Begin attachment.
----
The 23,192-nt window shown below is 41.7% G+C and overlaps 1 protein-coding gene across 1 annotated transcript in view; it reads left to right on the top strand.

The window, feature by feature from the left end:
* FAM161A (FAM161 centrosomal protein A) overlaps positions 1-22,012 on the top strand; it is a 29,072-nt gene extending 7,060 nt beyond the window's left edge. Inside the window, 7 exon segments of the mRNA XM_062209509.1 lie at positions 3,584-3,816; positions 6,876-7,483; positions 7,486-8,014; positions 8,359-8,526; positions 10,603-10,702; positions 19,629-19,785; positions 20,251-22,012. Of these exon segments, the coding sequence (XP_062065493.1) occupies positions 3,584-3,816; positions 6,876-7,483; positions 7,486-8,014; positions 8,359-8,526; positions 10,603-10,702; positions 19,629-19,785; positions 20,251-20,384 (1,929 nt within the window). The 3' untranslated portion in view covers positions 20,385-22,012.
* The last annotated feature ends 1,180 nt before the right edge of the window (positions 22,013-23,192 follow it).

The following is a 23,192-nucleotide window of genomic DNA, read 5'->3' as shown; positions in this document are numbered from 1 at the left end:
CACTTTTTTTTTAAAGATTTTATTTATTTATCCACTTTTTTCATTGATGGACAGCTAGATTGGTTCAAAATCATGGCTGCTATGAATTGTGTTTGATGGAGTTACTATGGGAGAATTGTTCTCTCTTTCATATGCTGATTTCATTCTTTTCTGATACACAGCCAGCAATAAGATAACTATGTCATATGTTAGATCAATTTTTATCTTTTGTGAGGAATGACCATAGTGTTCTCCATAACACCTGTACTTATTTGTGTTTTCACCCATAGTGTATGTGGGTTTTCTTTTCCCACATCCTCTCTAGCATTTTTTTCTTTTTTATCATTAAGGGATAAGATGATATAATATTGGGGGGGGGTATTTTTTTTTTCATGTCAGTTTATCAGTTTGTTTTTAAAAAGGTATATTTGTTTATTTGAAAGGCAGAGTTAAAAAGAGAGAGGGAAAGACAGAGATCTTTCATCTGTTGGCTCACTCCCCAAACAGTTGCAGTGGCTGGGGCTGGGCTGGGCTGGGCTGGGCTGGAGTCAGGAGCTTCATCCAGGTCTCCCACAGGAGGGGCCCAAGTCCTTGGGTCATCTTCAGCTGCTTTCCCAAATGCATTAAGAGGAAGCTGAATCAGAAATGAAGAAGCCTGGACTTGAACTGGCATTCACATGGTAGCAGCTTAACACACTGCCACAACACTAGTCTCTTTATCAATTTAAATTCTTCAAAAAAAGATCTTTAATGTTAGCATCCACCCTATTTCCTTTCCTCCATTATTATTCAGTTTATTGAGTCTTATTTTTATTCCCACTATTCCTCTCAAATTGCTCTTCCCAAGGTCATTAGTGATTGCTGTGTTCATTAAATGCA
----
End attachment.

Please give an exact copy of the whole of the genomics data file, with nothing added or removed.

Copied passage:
The 23,192-nt window shown below is 41.7% G+C and overlaps 1 protein-coding gene across 1 annotated transcript in view; it reads left to right on the top strand.

The window, feature by feature from the left end:
* FAM161A (FAM161 centrosomal protein A) overlaps positions 1-22,012 on the top strand; it is a 29,072-nt gene extending 7,060 nt beyond the window's left edge. Inside the window, 7 exon segments of the mRNA XM_062209509.1 lie at positions 3,584-3,816; positions 6,876-7,483; positions 7,486-8,014; positions 8,359-8,526; positions 10,603-10,702; positions 19,629-19,785; positions 20,251-22,012. Of these exon segments, the coding sequence (XP_062065493.1) occupies positions 3,584-3,816; positions 6,876-7,483; positions 7,486-8,014; positions 8,359-8,526; positions 10,603-10,702; positions 19,629-19,785; positions 20,251-20,384 (1,929 nt within the window). The 3' untranslated portion in view covers positions 20,385-22,012.
* The last annotated feature ends 1,180 nt before the right edge of the window (positions 22,013-23,192 follow it).

The following is a 23,192-nucleotide window of genomic DNA, read 5'->3' as shown; positions in this document are numbered from 1 at the left end:
CACTTTTTTTTTAAAGATTTTATTTATTTATCCACTTTTTTCATTGATGGACAGCTAGATTGGTTCAAAATCATGGCTGCTATGAATTGTGTTTGATGGAGTTACTATGGGAGAATTGTTCTCTCTTTCATATGCTGATTTCATTCTTTTCTGATACACAGCCAGCAATAAGATAACTATGTCATATGTTAGATCAATTTTTATCTTTTGTGAGGAATGACCATAGTGTTCTCCATAACACCTGTACTTATTTGTGTTTTCACCCATAGTGTATGTGGGTTTTCTTTTCCCACATCCTCTCTAGCATTTTTTTCTTTTTTATCATTAAGGGATAAGATGATATAATATTGGGGGGGGGTATTTTTTTTTTCATGTCAGTTTATCAGTTTGTTTTTAAAAAGGTATATTTGTTTATTTGAAAGGCAGAGTTAAAAAGAGAGAGGGAAAGACAGAGATCTTTCATCTGTTGGCTCACTCCCCAAACAGTTGCAGTGGCTGGGGCTGGGCTGGGCTGGGCTGGGCTGGAGTCAGGAGCTTCATCCAGGTCTCCCACAGGAGGGGCCCAAGTCCTTGGGTCATCTTCAGCTGCTTTCCCAAATGCATTAAGAGGAAGCTGAATCAGAAATGAAGAAGCCTGGACTTGAACTGGCATTCACATGGTAGCAGCTTAACACACTGCCACAACACTAGTCTCTTTATCAATTTAAATTCTTCAAAAAAAGATCTTTAATGTTAGCATCCACCCTATTTCCTTTCCTCCATTATTATTCAGTTTATTGAGTCTTATTTTTATTCCCACTATTCCTCTCAAATTGCTCTTCCCAAGGTCATTAGTGATTGCTGTGTTCATTAAATGCA